Just as Marx and Engels linked communism to the workers movement, making communism the mission of the working class, so does Klein link a vision of a progressive future to the climate movement. If the only way to eliminate the exploitation of the workers is the abolition of capitalism, the only to eliminate the exploitation of the planet is .... multiple, dispersed activities combined within a diffuse policy framework oriented toward long-term planning and inspired by an essentialist, overly romantic vision of locality, indigeneity, and democracy (that is to say, populism).

Klein's attempt to make climate change the basis for a stronger left politics is a crucial political move. But she weakens it. She fails to see it through. At the site of this failure is a red hole, a missing communism that distorts her vision. She invokes radical politics, but ultimately pulls back into the formula of the alter-globalization movement:  in a movement of movements, multiple communities can solve their problems democratically.

Klein presents the "core problem" preventing adequate response to climate change as "the stranglehold of market logic" and "unfettered corporate power." She says that "our economy is at war with many forms of life on earth, including human life." (21) We are in the midst of a battle between capitalism and the planet. If capitalism wins, and at this point it is winning, extremely dangerous warming will lock-in, threatening the habitability of the planet. What is to be done? We have to change everything.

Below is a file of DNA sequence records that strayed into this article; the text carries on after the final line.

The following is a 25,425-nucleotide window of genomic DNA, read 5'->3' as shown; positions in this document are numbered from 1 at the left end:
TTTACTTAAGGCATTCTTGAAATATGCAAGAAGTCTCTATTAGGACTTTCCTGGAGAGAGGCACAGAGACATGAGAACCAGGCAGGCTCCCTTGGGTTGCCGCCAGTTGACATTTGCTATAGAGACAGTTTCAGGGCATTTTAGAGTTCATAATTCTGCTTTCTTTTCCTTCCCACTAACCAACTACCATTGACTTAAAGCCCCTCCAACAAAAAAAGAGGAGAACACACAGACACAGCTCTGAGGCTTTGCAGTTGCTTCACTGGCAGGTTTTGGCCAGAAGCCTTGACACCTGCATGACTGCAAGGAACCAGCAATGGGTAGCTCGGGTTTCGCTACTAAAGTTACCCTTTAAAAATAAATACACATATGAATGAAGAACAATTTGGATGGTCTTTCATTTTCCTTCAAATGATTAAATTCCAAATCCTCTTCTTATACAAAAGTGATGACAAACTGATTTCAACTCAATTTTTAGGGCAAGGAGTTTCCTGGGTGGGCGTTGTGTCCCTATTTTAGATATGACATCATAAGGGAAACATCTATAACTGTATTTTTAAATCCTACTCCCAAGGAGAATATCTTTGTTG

Everything rides on how we understand "everything." Klein seems to understand it in terms of neoliberalism, where neoliberalism involves privatization, deregulation of the corporate sphere, lowering of taxes within a broader setting of global trade. By rendering the problem in terms of neoliberalism, she doesn't have to advocate the abolition of capitalism, even when her arguments tend in that direction. So her solution is a kind of global Green Keynesianism, a step back into the time before neoliberalism dismantled the welfare state. It is hard to say exactly what Klein has in mind, though, since she offers so many options in a giant menu of change. It's like she thinks "everything" should be on the table and we (each "community") should be able to pick what we want (perhaps in a truer, more democratic market).